Every consulting project is very different, but overall my job entails working with financial services clients (banks, wealth management companies, and insurance companies) to offer them beneficial solutions, additional support, and guidance on tracking and completing either long-term or short term projects that enhance their company.  

 

2. What planned and unplanned events connected you to your industry and your first employer after Holy Cross? How did you learn/decide it was a good fit for you? 

My first three years at Holy Cross I always thought I wanted to go to law school, but after attending career fairs and networking with my HC Alumni network, I started to research more about the consulting industry. After further networking I was able to set up calls with HC alumni who worked for Ernst & Young, and ultimately landed an interview and the job. I knew consulting was a good fit for me because similar to being a lawyer, a consultant has several clients and projects throughout his or her career, so he or she is continuously learning and getting up to speed on different subject areas. The ability to transition from project to project greatly appealed to me, especially during the early stages of my career. In addition, I knew I wanted to work closely with others to achieve certain goals and deadlines. Being in constant communication with team members from within my company and/or the client company was appealing to me.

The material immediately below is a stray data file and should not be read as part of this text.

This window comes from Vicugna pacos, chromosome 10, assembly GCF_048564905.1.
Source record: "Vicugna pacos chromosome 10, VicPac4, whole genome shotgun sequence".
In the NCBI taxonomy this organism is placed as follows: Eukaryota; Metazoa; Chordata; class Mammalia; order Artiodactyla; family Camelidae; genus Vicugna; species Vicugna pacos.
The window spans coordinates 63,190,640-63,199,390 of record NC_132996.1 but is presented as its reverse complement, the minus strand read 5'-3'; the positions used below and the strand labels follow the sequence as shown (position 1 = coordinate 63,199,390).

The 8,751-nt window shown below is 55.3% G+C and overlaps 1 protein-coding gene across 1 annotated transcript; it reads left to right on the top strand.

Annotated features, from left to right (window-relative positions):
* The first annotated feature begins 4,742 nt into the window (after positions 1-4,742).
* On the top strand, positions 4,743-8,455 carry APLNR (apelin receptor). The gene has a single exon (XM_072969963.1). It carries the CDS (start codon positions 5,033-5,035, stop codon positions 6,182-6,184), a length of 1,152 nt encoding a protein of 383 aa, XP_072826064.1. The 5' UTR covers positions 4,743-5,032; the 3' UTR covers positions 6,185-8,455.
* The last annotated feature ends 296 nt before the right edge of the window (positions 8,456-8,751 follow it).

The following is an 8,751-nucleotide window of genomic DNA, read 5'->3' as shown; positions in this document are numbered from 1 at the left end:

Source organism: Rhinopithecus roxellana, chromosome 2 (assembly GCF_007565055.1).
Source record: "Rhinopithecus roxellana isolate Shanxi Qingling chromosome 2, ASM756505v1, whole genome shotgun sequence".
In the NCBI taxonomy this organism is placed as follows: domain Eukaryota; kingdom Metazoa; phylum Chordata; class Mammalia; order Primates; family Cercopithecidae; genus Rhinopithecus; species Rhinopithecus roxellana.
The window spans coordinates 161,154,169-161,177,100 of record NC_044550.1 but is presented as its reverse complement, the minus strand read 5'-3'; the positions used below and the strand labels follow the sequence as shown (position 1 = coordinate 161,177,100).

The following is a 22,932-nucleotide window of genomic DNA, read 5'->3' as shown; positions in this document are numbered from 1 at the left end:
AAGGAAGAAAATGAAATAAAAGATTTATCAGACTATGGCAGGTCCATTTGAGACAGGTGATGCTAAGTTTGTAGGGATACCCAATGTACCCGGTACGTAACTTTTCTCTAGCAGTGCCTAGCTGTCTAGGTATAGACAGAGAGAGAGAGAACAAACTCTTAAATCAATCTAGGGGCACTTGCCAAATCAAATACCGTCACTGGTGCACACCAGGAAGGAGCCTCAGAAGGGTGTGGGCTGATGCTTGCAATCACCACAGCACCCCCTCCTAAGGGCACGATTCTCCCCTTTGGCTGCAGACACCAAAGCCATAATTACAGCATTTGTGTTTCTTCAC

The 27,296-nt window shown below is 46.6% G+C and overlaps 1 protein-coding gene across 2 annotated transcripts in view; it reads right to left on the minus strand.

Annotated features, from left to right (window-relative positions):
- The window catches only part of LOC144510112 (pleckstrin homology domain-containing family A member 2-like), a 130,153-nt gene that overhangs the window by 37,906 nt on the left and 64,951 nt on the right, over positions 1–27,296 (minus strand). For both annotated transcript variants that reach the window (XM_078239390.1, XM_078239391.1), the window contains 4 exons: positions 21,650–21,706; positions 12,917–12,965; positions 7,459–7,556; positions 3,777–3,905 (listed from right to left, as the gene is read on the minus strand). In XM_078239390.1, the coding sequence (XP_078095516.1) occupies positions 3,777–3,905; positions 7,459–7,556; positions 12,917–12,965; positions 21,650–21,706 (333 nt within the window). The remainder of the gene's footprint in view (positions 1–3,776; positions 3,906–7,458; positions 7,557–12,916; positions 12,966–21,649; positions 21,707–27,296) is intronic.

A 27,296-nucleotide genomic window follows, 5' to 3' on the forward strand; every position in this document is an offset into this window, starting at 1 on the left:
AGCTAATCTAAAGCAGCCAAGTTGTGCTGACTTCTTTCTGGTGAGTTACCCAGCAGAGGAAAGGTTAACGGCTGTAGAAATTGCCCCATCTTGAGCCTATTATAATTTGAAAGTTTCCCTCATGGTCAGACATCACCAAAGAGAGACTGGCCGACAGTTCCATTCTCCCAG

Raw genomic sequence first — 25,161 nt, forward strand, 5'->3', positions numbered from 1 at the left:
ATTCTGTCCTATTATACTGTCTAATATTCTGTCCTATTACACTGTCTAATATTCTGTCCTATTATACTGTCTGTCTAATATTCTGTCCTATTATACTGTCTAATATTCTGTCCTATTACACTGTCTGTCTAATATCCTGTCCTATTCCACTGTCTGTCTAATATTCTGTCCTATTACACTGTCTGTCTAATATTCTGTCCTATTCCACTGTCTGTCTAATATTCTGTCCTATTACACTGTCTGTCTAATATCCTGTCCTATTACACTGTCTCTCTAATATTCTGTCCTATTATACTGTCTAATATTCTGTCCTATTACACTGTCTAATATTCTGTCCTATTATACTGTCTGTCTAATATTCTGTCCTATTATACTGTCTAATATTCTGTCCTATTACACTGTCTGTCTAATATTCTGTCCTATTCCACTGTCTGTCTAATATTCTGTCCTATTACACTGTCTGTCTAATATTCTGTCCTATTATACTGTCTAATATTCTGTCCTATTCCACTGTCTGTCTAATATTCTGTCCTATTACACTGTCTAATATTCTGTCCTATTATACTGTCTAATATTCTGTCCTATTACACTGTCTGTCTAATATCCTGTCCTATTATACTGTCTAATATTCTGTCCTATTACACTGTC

3. What were you involved in when you were on campus?

At Holy Cross, I was a member of the women’s lacrosse team, a member of the Big Brothers/Big Sisters program, a member of Holy Cross for a Cure, and a member of the pre-business program.

 

4. What was your major and how did it affect your career decisions?

I majored in Political Science and thoroughly enjoyed learning about current events, policies and the law, as well as creating materials in either presentation or paper format on these topics.  I knew I wanted to take those interests and combine them with my interest in business. Consulting seemed to be a great fit for me because of the opportunity to explore how different policies effect the requirements and decisions of financial institutions, as well as the opportunity to communicate large amounts of information to an audience in an effective and concise manner.

 

5. What are one or two skills that you developed at Holy Cross that you use in your work?

The ability to synthesize large amounts of detailed information into big picture ideas/trends and time management/organization.

 

6. What advice do you have for students on campus today?

Continue to work hard and explore different activities and opportunities on campus that are outside of your comfort zone!